Double Wide by Leo W. Banks, Brash Books 2017
I’m calling this very entertaining western mystery/thriller ‘noir light’ – lots of tough and snappy dialogue, characters on the fringe of Southwest society, but the exbaseball player protagonist is just too likeable for Noir (that’s a good thing)

The Orphanage by Serhiy Zhadan, translated from the Ukrainian by R. Costigan-Humes and I. Stackhouse Wheeler (c2017) Yale University Press 2021
an intense, gripping story of war at the Ukrainian-Russian border as a trip across town to reach the orphanage becomes a three day nightmarish journey; brilliantly conveys the confusion of identity and loyalty in the community, the confusion and uncertainty of the military action, and the misery and suffering of everyone

The Marshal at the Villa Torrini by Magdalen Naab, (c1993) Soho Press 2009
one of an excellent series of mysteries set in Florence; beautifully written with a very appealing and singular detective character

The Bullet That Missed by Richard Osman, Viking 2022
the Thursday Murder Club solves a cold case in this third book of the improbably entertaining, witty, and warmhearted series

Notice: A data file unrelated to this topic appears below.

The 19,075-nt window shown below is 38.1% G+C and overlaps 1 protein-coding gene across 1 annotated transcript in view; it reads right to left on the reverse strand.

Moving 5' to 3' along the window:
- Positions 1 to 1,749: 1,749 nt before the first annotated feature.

The Slowworm’s Song by Andrew Miller, Europa 2022
subtle, exquisite prose; a story of finding a way out of the trauma and guilt from a tragic mistake, the possibilities of healing and reconciliation

Highway Rest Areas Bucket List?

10 Interstate Rest Areas to see before you die? Doesn’t seem a likely list but, if it exists, I will nominate this one on I80 westbound near Tiffin IA (near the University of Iowa and its writers program).

I walked all around the building to enjoy the frieze of book spines like a super long library shelf and the sturdy book stack pillars at the corners. The celebration of Iowa’s literary culture, both serious and playful, gave new energy to a tired traveler!

The eastbound rest area is said to be even more fun and elaborate in its displays. If only I’d known I would have made the equivalent of a highway “around the block” to see it!

looking for books in the old Habsburg empire, a tale of three cities: pt 3 Prague

Prague is the fifth most visited city in Europe. Millions of travelers are attracted to this remarkably beautiful city by its art, architecture, history, and, it must be said, the amazingly cheap beer. It’s good beer, too, so the price is all the more surprising to the American craft beer drinker used to a ten dollar pint. This is the only place I’ve ever been where the beer in a restaurant costs less than the tap water.